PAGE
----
TED LEONSIS: Sure, the simple answer and primary reason is we had him evaluated as the best remaining player available when it was our turn to make a second-round selection. We rank potential draft picks from No. 1 to No. 60. Much scouting and discussion goes into this list as scouts frequently meet and state their rationale for particular players and their order on the list. The list goes through countless versions and revisions before the final list is derived.
After those discussions, which are ongoing throughout the year, we put together a top 60 list, post it in the draft room, have consensus amongst our staff and make our selections accordingly. Granted there are times you may deviate from that list, but at this stage of our team development we are in the process of accumulating the best overall talent available.
It doesn't bother us that Tomas will have another year to develop in Spain. Playing time is important for him and his overall development. This led us to the signing of A.J. Price, who has three years of experience, and who will be able to provide immediate help and will give us a more experienced player as a back-up point guard. He is a young player with upside as well. So now we have eight players under rookie contracts instead of nine players.
Like all draft selections, time will tell if the pick was productive or not. We can use all the video, statistical modeling and conduct numerous personal interviews, but the draft is an inexact science.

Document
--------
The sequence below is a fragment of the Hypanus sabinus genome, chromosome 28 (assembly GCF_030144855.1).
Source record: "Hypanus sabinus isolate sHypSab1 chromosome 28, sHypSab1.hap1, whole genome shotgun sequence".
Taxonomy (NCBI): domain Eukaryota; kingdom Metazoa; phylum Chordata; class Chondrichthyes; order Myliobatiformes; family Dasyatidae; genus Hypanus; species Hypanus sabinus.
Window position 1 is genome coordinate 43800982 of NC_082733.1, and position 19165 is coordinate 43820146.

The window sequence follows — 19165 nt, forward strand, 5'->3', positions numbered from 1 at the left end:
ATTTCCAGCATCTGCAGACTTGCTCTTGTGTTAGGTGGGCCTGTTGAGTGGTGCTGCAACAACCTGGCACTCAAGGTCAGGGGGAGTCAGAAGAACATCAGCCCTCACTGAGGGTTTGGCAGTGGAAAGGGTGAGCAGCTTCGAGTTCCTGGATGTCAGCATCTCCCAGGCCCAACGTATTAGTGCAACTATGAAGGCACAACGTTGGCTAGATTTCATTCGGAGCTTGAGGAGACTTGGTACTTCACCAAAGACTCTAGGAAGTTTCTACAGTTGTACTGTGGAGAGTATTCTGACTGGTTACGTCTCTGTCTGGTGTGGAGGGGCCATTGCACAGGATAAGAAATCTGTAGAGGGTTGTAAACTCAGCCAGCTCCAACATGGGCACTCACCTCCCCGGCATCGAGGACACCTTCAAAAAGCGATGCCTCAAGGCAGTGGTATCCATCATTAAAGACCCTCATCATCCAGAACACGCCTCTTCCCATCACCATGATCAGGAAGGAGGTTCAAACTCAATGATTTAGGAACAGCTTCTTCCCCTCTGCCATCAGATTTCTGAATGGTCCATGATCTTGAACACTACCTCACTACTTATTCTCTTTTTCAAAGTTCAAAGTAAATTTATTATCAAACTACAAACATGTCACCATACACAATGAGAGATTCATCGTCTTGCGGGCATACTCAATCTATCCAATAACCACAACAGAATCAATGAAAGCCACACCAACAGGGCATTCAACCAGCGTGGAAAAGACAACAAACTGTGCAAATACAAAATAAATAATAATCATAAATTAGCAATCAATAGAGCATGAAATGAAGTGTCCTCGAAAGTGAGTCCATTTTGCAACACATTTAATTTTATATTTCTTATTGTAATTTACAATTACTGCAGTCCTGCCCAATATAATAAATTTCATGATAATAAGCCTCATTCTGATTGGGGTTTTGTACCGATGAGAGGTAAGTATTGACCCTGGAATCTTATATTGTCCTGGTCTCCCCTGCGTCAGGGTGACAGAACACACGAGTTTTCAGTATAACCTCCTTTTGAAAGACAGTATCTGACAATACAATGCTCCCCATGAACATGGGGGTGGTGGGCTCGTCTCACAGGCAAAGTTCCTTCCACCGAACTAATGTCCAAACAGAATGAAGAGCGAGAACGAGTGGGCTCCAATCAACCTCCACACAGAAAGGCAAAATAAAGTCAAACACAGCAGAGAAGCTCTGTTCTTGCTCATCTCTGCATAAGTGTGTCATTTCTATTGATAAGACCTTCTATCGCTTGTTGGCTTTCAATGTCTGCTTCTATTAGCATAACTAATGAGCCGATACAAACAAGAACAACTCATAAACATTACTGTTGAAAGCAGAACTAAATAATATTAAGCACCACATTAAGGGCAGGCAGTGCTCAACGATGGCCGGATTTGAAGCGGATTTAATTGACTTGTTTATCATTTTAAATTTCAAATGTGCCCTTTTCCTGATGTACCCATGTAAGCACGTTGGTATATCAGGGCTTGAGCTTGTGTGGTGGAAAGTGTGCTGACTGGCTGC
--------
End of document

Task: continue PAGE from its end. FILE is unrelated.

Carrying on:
BF COMMUNITY: Back in June, you mentioned plans to build a practice facility similar to what the Capitals have with Kettler Capitals Iceplex. How are those plans coming along and what's your timetable for having it ready for use? Also, besides the signs that will go up outside the arena, are there any more upgrades to the Verizon Center facility that fans can expect in the future?
TED LEONSIS: The process of constructing Kettler Capitals Iceplex, the Capitals practice facility and community rinks in Arlington took us nearly 10 years from when we first conceived the idea until completion. It is a world-class facility and our fans love it. It also is a great community gathering place for hockey and recreational skating.
We are in the very early stages of exploring a facility for the Wizards, and we have not determined a location. It is a priority project with lots of work ahead of us, but I don't want it to take 10 years.
The City Council legislation regarding exterior signage at Verizon Center was a tremendous step for us, but there are additional approvals that need to be in place. We are committed to being collaborative with the surrounding neighborhood, but by the time we get all of the necessary approvals and order the signs, it might be anywhere from 12 to 18 to 24 months before signs are installed.
Our Verizon Center general maintenance and schedule of improvements is ongoing. From a visual perspective, fans will notice new flooring and carpeting as well as enhanced dining facilities. We are remodeling approximately a dozen suites and continue to add wireless connectivity for our fans. The general annual maintenance budget fluctuates between $5 and $10 million and sometimes may exceed $20 million - all in order to provide a first-class venue for our fans.